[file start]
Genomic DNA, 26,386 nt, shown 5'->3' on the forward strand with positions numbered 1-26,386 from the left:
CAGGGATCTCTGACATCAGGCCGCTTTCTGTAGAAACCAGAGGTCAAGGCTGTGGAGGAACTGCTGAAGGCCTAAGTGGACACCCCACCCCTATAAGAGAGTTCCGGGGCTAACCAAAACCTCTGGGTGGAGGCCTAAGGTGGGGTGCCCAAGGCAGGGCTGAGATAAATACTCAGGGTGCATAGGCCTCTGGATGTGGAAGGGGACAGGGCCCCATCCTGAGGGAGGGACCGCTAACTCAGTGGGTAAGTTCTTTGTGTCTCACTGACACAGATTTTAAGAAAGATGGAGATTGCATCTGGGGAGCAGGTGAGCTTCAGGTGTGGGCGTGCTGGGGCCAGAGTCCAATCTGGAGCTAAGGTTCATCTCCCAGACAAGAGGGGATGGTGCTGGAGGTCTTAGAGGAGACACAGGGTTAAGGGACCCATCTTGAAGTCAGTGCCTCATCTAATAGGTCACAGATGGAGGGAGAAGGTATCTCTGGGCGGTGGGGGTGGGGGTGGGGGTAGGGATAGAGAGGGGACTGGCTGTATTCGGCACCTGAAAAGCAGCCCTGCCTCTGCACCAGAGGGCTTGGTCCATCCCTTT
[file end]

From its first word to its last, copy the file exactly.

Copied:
Genomic DNA, 26,386 nt, shown 5'->3' on the forward strand with positions numbered 1-26,386 from the left:
CAGGGATCTCTGACATCAGGCCGCTTTCTGTAGAAACCAGAGGTCAAGGCTGTGGAGGAACTGCTGAAGGCCTAAGTGGACACCCCACCCCTATAAGAGAGTTCCGGGGCTAACCAAAACCTCTGGGTGGAGGCCTAAGGTGGGGTGCCCAAGGCAGGGCTGAGATAAATACTCAGGGTGCATAGGCCTCTGGATGTGGAAGGGGACAGGGCCCCATCCTGAGGGAGGGACCGCTAACTCAGTGGGTAAGTTCTTTGTGTCTCACTGACACAGATTTTAAGAAAGATGGAGATTGCATCTGGGGAGCAGGTGAGCTTCAGGTGTGGGCGTGCTGGGGCCAGAGTCCAATCTGGAGCTAAGGTTCATCTCCCAGACAAGAGGGGATGGTGCTGGAGGTCTTAGAGGAGACACAGGGTTAAGGGACCCATCTTGAAGTCAGTGCCTCATCTAATAGGTCACAGATGGAGGGAGAAGGTATCTCTGGGCGGTGGGGGTGGGGGTGGGGGTAGGGATAGAGAGGGGACTGGCTGTATTCGGCACCTGAAAAGCAGCCCTGCCTCTGCACCAGAGGGCTTGGTCCATCCCTTT